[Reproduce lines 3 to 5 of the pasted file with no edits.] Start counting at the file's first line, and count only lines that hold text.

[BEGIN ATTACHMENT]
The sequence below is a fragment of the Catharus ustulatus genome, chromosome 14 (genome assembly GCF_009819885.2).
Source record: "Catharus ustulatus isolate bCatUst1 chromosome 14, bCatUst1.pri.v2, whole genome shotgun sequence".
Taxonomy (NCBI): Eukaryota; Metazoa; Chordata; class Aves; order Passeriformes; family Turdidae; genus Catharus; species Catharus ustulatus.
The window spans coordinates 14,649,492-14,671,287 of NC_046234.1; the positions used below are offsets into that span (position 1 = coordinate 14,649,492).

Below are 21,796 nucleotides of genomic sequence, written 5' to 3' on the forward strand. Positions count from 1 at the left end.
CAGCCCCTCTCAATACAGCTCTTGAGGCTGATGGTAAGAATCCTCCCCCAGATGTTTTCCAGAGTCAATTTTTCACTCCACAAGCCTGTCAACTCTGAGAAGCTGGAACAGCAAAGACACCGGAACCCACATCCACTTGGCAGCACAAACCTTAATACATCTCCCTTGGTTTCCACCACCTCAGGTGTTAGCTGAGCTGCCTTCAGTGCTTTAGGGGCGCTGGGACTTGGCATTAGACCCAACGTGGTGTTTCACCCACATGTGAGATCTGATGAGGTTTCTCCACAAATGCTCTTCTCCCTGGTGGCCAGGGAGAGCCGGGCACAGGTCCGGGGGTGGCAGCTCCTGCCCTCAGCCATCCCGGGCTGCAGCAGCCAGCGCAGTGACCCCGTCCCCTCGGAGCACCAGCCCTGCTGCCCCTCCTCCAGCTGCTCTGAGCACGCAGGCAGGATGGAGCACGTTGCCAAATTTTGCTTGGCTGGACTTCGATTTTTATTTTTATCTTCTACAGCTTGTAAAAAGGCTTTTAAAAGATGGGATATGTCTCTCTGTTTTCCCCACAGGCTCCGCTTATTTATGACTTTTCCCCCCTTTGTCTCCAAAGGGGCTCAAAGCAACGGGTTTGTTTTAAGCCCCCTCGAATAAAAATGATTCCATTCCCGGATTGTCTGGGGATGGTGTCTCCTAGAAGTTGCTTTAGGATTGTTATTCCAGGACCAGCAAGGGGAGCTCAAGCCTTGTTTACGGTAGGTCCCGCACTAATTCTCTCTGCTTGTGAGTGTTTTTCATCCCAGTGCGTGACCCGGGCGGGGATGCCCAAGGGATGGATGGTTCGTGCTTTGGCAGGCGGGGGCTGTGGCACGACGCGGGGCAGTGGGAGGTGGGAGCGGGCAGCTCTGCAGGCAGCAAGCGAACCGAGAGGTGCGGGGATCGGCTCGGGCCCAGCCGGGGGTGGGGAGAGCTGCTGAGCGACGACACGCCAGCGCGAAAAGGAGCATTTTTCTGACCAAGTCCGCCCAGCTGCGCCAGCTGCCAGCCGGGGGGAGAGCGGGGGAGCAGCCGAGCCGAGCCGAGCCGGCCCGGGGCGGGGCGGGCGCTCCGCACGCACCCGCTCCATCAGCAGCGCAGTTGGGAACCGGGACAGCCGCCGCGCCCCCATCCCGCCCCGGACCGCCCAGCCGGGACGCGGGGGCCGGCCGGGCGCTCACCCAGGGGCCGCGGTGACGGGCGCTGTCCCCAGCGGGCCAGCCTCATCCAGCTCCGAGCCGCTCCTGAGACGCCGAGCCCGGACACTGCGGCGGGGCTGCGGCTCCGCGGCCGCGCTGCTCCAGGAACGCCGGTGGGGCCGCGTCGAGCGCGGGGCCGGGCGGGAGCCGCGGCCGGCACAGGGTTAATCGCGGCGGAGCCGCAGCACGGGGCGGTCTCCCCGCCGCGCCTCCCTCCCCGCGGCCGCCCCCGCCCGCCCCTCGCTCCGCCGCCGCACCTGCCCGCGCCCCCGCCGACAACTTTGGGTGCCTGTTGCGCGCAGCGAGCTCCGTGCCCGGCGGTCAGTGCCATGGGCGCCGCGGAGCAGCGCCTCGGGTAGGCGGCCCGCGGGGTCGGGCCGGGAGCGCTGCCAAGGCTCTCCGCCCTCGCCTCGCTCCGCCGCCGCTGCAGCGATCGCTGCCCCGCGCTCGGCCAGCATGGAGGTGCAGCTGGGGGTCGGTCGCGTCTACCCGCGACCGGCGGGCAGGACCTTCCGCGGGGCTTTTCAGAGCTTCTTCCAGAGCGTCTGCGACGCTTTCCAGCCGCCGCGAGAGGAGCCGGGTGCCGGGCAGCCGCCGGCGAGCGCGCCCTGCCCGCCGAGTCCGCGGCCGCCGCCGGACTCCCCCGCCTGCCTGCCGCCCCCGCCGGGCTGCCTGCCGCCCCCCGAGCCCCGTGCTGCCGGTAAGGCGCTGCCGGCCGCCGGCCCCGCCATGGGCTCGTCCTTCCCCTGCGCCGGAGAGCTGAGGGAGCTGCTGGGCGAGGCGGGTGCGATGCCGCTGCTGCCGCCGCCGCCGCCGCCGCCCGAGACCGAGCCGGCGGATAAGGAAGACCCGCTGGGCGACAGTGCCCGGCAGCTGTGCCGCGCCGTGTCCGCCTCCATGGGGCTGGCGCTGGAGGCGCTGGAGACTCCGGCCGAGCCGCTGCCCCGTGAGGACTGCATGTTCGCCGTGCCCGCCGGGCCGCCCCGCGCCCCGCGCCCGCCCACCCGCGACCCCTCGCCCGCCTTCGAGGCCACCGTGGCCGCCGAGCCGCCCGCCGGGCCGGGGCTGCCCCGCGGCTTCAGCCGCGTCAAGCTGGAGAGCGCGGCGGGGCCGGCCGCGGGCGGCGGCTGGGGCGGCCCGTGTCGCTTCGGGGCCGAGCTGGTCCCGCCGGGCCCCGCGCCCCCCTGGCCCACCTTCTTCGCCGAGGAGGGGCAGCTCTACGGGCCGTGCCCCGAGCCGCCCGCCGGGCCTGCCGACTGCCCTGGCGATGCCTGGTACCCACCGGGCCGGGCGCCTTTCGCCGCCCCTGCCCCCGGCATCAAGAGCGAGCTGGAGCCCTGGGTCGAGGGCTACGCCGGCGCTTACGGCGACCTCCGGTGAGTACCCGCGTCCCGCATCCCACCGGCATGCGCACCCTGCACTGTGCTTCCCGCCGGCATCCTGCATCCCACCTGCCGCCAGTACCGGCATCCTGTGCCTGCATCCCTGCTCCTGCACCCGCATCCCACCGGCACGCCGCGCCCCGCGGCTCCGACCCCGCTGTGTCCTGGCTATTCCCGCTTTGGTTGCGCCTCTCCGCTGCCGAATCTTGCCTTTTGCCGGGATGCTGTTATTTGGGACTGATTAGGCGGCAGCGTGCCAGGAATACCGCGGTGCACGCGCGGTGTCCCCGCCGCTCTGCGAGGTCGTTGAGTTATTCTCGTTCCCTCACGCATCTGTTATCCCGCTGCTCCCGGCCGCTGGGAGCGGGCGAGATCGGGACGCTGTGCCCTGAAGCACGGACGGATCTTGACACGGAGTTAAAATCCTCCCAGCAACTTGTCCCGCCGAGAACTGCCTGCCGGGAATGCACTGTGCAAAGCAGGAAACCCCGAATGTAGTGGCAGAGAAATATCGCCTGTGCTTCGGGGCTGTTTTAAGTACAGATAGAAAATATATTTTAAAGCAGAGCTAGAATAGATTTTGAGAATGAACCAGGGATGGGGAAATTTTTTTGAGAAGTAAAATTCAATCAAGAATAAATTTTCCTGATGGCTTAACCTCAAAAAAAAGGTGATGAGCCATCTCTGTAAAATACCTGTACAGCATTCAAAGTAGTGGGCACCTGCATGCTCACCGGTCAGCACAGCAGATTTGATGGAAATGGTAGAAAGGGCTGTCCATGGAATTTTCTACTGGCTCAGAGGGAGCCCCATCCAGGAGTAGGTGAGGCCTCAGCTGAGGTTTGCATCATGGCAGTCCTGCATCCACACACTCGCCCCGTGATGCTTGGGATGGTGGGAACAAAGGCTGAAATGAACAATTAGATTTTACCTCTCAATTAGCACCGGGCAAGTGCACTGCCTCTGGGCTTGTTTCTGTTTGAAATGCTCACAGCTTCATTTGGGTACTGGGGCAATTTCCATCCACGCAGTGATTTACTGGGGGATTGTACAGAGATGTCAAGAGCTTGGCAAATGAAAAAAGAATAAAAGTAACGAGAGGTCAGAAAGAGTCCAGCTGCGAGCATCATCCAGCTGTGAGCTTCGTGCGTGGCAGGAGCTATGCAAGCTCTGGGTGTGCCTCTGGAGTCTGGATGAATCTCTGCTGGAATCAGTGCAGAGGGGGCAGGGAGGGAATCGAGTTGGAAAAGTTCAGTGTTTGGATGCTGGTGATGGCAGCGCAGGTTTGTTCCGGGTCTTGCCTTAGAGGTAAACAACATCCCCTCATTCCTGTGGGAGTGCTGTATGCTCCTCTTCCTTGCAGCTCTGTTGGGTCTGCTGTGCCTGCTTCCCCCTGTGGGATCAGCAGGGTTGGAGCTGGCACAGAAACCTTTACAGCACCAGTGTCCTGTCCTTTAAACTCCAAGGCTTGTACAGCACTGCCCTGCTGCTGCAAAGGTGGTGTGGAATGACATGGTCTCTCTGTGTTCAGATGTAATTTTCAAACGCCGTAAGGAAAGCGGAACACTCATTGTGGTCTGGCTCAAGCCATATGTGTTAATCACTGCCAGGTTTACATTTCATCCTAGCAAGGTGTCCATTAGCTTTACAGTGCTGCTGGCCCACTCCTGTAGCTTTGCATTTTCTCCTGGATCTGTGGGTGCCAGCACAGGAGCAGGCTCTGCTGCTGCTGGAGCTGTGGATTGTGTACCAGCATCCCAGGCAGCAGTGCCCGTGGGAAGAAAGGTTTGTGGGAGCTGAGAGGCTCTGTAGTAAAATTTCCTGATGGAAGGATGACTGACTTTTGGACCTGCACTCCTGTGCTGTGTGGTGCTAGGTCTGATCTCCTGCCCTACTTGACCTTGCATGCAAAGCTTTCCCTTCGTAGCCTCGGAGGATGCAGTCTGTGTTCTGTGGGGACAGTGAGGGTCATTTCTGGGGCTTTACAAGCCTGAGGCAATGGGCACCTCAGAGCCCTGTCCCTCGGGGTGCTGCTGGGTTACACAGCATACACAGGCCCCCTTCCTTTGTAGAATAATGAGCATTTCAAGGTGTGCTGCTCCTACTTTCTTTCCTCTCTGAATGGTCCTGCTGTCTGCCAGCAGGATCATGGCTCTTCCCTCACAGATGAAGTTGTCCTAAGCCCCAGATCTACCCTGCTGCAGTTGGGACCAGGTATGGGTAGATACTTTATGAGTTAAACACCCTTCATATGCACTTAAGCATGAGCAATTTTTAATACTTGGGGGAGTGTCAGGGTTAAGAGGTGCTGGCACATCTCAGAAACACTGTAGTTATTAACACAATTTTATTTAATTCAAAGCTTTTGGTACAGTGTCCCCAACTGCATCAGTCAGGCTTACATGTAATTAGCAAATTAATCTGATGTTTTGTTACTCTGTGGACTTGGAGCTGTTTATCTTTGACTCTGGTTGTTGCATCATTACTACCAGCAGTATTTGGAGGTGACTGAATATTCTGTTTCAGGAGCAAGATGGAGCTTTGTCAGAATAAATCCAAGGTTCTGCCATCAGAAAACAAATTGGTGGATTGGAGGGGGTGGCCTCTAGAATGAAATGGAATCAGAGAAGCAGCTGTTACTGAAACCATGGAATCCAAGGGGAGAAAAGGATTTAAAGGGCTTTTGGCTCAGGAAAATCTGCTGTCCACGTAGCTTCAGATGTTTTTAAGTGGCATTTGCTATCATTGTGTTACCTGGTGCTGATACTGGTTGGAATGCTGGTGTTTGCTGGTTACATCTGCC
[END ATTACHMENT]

Taxonomy (NCBI): Eukaryota; Metazoa; Chordata; class Aves; order Passeriformes; family Turdidae; genus Catharus; species Catharus ustulatus.
The window spans coordinates 14,649,492-14,671,287 of NC_046234.1; the positions used below are offsets into that span (position 1 = coordinate 14,649,492).

Below are 21,796 nucleotides of genomic sequence, written 5' to 3' on the forward strand. Positions count from 1 at the left end.